Suleiman was no exception to this rule, which has become almost mandatory for all presidents who come to office. His rejection of the idea of having a second term, as he has declared on many occasions, is nothing but further proof of his unwillingness to compromise on these principles for the sake of any voter.

Moreover, there is no doubt that what encouraged him to take a more rigid stance on sovereignty matters is the fact that he is well-aware of the need to return the balance to the domestic equation, especially following the collapse of the March 14 camp after the overthrow of the Hariri government in 2011.

Those who are well-informed of the situation in Lebanon know very well that balance is a prerequisite for the country’s stability, which is based on peculiar balances between its historical and cultural components.

Undoubtedly, the main reason that prompted Suleiman to shift from his medial stance is that Hezbollah has been deeply involved in the war raging in Syria, which poses many security and economic challenges to the country. That Hezbollah has been fighting alongside Assad’s forces has taken many dimensions and posed a threat to the Lebanese diversity.

What’s more, Hezbollah has waged many campaigns against the Gulf states that are friendly to Lebanon, including Qatar or Saudi Arabia, because of their policy against the regime in Syria. To say the least, the party’s stance is in direct conflict with traditional Lebanese diplomacy, and harms the economic interests of Lebanon and those of its citizens residing in the Gulf. This is not to mention the perils at the domestic level, including the burden of the Syrian refugees and, most important, the infiltration of extreme jihadist groups into Lebanon. In the face of these threats to civil peace, Suleiman was left with no other choice but to distance Lebanon from the Syrian crisis.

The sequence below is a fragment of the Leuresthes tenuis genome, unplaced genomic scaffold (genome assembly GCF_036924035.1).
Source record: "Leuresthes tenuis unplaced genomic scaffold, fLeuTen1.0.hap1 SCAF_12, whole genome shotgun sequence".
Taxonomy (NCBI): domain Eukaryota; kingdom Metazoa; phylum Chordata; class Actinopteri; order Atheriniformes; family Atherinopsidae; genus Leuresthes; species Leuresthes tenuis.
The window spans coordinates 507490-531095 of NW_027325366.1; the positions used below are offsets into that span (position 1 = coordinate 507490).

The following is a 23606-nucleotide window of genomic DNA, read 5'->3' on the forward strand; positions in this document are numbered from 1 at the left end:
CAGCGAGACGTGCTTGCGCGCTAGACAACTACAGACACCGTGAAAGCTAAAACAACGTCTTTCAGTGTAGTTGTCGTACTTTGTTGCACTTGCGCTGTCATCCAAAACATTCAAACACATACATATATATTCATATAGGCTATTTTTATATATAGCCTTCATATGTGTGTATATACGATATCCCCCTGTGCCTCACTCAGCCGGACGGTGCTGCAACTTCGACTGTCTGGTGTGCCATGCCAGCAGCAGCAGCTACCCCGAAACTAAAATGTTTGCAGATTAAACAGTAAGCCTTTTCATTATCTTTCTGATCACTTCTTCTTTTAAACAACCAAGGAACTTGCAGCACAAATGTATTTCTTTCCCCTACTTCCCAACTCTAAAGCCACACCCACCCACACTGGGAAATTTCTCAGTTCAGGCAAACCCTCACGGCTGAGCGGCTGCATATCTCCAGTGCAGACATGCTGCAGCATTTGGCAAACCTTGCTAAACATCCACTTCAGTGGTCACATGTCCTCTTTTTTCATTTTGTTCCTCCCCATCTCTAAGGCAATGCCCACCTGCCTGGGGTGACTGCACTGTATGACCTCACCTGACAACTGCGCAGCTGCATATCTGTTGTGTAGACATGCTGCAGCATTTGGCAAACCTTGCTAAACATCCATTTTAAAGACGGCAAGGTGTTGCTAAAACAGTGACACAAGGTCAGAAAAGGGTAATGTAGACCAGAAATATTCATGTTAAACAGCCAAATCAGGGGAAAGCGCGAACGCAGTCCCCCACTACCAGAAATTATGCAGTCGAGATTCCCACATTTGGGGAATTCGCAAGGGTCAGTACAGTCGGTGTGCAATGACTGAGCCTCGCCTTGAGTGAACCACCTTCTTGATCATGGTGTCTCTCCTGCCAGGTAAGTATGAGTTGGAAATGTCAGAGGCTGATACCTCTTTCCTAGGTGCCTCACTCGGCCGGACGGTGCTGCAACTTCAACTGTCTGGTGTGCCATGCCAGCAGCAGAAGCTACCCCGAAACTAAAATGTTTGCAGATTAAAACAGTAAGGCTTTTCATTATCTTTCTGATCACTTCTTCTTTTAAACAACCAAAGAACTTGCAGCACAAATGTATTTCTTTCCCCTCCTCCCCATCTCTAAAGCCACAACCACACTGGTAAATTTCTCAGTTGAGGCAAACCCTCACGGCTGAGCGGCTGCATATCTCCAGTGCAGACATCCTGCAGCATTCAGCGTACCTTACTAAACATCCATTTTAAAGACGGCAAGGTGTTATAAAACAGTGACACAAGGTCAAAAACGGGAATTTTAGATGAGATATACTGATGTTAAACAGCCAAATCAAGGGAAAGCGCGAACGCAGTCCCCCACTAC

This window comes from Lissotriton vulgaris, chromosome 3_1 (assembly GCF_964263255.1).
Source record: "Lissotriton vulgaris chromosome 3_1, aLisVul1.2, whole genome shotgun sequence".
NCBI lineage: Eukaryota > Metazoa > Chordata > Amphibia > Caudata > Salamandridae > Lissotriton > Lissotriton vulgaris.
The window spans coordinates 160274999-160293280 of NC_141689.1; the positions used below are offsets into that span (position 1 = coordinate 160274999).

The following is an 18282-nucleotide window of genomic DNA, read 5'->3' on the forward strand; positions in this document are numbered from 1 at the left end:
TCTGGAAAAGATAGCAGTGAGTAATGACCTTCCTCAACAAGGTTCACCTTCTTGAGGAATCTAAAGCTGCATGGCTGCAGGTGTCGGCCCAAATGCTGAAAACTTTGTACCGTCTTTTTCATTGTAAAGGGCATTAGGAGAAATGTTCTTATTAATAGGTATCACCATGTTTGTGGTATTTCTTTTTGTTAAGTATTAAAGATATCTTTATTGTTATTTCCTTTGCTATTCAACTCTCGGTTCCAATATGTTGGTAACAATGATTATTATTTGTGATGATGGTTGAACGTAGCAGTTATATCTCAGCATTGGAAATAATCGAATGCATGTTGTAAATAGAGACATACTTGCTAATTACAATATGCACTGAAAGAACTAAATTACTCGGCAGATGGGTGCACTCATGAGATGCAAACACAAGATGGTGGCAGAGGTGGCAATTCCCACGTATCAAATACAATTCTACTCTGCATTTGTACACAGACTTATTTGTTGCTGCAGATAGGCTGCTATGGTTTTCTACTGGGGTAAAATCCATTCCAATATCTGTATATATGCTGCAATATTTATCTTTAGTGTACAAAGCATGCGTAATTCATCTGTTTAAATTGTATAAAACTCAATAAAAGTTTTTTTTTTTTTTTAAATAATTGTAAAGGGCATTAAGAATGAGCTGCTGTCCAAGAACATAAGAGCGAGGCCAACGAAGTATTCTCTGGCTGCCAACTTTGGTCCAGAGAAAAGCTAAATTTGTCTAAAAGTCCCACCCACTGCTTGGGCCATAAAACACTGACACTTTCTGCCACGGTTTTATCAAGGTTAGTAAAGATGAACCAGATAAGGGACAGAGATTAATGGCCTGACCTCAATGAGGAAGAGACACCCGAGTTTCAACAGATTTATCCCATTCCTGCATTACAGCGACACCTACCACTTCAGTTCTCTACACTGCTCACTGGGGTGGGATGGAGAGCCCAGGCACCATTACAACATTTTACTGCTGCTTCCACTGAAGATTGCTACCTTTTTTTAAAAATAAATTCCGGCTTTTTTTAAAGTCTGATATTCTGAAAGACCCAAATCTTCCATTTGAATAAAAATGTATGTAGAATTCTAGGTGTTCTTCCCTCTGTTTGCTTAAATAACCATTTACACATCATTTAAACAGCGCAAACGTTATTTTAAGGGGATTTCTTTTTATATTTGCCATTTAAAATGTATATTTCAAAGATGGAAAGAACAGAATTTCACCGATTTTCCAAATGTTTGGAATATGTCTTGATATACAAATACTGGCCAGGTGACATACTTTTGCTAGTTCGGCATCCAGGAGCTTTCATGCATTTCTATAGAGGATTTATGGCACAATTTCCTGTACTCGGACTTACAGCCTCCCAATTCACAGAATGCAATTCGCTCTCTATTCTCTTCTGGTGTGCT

This is the essence of the Baabda Declaration that was approved by all parties, including Hezbollah, in June 2012. At the time, Hezbollah believed that this document constituted a pledge, one that was coupled with a Saudi approval, to stop the infiltration of militants from the northern Sunni areas to support the Syrian rebels. Back then, Hezbollah probably thought that its military victory was only a matter of a couple of days. Today, however, the party believes that the Baabda Declaration targets it, since the declaration says that the party ought to withdraw from Syria.

Ironically enough, the Hezbollah-led campaign against the president — set against the backdrop that Suleiman was clinging to the Baabda Declaration, which aims to isolate the party — did not achieve its goals, but rather yielded contrary results. Most of the parties at home and abroad have supported the sovereign, or “neutral,” positions of the president, starting with the March 14 camp, in its two parts — the part that is within the government and the part that is outside the government, namely the Lebanese Forces Party.